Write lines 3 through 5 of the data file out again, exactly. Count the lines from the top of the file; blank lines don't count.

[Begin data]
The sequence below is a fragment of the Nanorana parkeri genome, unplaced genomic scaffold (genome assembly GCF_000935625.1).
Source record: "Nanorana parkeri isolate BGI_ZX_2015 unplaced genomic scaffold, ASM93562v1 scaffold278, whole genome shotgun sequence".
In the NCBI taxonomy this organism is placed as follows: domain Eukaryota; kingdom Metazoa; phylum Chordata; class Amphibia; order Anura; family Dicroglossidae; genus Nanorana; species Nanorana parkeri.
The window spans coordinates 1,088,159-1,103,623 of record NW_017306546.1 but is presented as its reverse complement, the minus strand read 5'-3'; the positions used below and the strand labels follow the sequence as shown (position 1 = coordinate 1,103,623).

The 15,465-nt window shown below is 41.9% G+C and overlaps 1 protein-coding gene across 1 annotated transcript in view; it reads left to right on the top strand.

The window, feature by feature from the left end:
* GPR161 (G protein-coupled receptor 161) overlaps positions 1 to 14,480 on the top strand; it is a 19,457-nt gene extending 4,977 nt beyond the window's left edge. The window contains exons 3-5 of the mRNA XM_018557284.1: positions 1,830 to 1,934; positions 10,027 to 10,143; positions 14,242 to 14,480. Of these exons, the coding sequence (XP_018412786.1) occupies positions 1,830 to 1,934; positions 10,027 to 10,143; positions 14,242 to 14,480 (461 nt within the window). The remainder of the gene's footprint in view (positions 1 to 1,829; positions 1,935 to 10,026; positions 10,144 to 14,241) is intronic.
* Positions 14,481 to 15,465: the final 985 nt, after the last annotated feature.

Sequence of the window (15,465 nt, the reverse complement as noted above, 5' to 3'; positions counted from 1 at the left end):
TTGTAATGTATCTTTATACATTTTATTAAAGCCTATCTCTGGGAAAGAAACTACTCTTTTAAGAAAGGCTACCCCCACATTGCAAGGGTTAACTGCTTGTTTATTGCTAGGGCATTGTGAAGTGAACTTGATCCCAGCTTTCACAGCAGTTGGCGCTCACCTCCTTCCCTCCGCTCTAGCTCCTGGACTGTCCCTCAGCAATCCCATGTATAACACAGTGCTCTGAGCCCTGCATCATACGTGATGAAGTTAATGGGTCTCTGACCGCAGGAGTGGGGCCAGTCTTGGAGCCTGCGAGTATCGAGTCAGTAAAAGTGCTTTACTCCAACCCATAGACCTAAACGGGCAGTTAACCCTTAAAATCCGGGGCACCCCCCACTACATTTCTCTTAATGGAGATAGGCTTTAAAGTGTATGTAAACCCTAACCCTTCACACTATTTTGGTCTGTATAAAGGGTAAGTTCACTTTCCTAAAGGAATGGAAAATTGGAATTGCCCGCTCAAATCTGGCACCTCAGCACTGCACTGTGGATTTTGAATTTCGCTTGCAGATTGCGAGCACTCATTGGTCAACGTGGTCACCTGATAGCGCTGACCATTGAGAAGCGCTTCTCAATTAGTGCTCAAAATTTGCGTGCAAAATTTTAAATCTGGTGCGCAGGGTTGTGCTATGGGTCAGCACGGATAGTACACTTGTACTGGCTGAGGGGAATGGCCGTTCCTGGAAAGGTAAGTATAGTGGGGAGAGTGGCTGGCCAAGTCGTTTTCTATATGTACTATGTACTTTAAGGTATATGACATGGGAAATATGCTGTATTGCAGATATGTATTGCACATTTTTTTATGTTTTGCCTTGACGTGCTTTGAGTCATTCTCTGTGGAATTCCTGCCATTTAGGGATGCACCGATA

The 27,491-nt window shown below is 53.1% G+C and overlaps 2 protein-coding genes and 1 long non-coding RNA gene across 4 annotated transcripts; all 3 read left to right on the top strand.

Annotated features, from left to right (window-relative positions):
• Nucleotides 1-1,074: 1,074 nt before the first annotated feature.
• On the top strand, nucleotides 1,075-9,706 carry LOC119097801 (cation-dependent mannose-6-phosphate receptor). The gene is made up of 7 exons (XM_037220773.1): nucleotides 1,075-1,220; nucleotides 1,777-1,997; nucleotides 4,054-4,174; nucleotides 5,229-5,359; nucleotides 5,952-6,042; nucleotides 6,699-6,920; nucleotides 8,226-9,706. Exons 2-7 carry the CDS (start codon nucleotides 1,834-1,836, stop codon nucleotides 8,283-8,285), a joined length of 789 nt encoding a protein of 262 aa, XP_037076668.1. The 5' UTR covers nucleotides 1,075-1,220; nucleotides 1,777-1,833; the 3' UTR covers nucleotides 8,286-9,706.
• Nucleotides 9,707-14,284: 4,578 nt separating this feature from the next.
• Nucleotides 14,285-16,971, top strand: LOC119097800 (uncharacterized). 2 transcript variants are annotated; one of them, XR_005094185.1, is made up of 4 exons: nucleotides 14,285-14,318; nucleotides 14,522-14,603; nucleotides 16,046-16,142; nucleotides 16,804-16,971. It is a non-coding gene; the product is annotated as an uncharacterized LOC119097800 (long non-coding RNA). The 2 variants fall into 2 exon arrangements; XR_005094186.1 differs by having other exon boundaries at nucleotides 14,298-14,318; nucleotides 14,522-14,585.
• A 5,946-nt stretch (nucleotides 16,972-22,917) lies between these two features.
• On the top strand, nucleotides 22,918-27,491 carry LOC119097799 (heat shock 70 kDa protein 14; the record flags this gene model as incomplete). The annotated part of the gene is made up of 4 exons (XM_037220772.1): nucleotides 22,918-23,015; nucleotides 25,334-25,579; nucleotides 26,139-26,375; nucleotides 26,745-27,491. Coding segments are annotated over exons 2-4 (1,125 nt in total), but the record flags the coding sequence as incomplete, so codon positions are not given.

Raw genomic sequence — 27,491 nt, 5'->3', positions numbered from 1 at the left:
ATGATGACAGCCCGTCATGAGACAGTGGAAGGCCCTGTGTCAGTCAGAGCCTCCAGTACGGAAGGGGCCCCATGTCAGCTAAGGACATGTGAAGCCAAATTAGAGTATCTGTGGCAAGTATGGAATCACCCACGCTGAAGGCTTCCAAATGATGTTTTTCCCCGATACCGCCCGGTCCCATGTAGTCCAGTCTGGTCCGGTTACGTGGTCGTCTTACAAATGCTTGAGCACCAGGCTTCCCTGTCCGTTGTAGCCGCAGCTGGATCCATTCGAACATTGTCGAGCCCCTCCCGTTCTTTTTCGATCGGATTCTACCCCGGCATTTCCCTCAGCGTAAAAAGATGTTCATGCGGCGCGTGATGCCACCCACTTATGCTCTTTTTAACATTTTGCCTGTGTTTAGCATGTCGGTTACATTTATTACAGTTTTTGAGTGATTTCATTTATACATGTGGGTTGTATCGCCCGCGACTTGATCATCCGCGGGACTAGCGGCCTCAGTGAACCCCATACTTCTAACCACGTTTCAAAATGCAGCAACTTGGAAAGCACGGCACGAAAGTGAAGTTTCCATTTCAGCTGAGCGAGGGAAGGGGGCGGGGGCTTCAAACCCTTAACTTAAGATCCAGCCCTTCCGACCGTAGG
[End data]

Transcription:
In the NCBI taxonomy this organism is placed as follows: domain Eukaryota; kingdom Metazoa; phylum Chordata; class Amphibia; order Anura; family Dicroglossidae; genus Nanorana; species Nanorana parkeri.
The window spans coordinates 1,088,159-1,103,623 of record NW_017306546.1 but is presented as its reverse complement, the minus strand read 5'-3'; the positions used below and the strand labels follow the sequence as shown (position 1 = coordinate 1,103,623).

The 15,465-nt window shown below is 41.9% G+C and overlaps 1 protein-coding gene across 1 annotated transcript in view; it reads left to right on the top strand.